‘Swish-and-Spit’ Success? Duluth News Tribune reports no new invasive species in a decade
Posted on: March 29, 2016
Lake Superior shipping season opens for spring, 2013

A shipping regulation viscerally dubbed ‘swish-and-spit’ is being hailed as the breaking point in a century-long fight against invasive species in the Great Lakes. On March 28th, the Duluth News Tribune reported that there were “no new confirmed aquatic invasive species in [the] Great Lakes for 10 years.

In 2006, a stringent regulation was introduced which requires ships to fill their ballast tanks out at sea, a salty death for any species which might survive and thrive in freshwater. The ships then release that ballast water before they cruise into the Great Lakes system. It’s said by some to have a 98% success rate at killing any species who pose threat. The measure was first suggested in 1993, but not passed by both the U.S. and Canada until 2006.

If the claim is true, it’s a “startling reversal of fortune” for the Great Lakes, which the Tribune reports has seen 185 new invasive species since the St. Lawrence Seaway opened in 1959, roughly one new species every 28 weeks.

The Great Lakes Ballast Water Working Group boasts in a 2015 report that it has a 100% inspection rate for the vessels. According to the Tribune, “the inspection effort looked at 8,361 ballast tanks on the 455 vessels that entered the lakes.”

Going forward, U.S. regulatory bodies are seeking to hold the shipping industry to the same standard as companies and sewage treatment facilities, identified by the Clean Water Act of 2008. The U.S. Coast Guard, the EPA, and the International Maritime Organization are all looking into effective extermination methods for unwanted critters which hide in ballast tanks: combinations of UV light, chemicals, filters, and tech are on the docket.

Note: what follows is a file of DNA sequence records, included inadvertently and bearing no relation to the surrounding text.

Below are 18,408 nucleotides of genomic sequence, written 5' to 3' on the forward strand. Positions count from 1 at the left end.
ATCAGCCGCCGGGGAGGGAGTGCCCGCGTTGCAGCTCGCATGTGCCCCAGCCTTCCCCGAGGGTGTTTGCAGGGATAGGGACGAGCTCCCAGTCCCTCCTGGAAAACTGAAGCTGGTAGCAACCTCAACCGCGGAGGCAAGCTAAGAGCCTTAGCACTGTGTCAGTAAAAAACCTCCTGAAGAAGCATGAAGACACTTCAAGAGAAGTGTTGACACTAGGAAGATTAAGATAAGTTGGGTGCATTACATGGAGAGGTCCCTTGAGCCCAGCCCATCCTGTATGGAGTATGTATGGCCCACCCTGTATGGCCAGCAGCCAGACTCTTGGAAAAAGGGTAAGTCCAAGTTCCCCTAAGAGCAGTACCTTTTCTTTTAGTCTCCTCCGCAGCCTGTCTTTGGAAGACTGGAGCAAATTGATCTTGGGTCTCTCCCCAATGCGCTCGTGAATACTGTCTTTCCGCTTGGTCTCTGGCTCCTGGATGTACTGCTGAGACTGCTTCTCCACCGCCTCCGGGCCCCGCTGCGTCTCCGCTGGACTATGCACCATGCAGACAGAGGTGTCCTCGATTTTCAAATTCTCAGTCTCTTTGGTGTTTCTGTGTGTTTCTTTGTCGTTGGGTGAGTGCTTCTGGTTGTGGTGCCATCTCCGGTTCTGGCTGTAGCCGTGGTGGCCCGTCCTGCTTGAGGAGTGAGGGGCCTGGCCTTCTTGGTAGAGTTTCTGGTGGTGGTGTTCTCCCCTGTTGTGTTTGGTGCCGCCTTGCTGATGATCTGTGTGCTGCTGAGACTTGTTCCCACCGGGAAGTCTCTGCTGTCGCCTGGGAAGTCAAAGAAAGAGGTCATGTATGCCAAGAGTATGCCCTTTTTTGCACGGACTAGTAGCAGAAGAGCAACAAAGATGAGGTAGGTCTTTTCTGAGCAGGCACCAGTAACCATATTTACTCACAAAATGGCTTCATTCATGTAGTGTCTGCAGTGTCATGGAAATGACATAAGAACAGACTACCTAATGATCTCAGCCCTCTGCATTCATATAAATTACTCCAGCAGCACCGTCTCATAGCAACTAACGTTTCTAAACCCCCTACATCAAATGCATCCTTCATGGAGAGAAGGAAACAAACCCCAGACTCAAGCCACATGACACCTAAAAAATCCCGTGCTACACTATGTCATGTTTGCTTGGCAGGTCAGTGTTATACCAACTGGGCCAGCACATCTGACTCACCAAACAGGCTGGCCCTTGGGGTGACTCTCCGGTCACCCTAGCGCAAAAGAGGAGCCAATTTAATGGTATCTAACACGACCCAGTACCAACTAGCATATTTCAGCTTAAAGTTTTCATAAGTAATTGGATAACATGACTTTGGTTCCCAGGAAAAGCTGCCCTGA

Though the costs of outfitting and retrofitting freighter ships with ballast treatment is hefty, the Tribune quotes Lana Pollack, U.S. chair of the International Joint Commission, who insists that the treatments have preventative value and are a “great investment.” She contrasted the cost of preventative methods with expensive reactive cleanup efforts after species have invaded.

On the U.S. side, Minnesota and Wisconsin are to regulate and oversee freighter ships which never leave the Great Lakes system. Though shipping interests insist they are not to blame for invasive species introduction, regulators insist that their ballasts can still spread species which have already invaded. They will be holding Great Lakes freighters to IMO standards starting in 2018.

For the full story, please visit the Duluth News Tribune’s article here.

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